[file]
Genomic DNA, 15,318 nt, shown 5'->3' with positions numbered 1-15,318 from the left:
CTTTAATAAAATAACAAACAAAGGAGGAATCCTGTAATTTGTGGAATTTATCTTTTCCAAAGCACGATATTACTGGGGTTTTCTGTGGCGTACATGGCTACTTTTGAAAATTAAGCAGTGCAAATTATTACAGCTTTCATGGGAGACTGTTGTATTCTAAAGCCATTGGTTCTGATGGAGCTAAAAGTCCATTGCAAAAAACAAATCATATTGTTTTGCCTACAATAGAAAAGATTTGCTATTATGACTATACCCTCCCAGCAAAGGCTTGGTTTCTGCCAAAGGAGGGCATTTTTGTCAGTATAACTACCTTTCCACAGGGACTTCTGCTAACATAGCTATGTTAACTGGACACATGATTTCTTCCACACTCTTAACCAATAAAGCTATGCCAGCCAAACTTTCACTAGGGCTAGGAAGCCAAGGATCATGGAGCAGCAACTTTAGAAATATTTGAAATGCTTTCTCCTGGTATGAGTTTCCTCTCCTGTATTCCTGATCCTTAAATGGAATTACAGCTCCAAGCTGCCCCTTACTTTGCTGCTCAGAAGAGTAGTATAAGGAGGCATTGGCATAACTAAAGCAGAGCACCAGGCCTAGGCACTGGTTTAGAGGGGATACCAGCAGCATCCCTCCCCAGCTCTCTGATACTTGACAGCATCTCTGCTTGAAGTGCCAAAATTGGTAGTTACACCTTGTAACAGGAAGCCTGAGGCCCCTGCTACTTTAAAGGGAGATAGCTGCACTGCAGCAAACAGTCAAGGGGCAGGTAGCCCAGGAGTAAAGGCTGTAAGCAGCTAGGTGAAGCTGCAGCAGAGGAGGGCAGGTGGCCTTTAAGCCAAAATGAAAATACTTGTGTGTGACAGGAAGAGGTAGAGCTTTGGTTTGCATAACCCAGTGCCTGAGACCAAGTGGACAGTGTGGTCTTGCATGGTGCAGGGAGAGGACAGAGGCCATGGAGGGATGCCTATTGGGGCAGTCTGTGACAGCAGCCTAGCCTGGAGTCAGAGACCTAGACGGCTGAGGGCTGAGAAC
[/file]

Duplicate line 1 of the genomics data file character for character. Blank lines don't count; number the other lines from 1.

Genomic DNA, 15,318 nt, shown 5'->3' with positions numbered 1-15,318 from the left: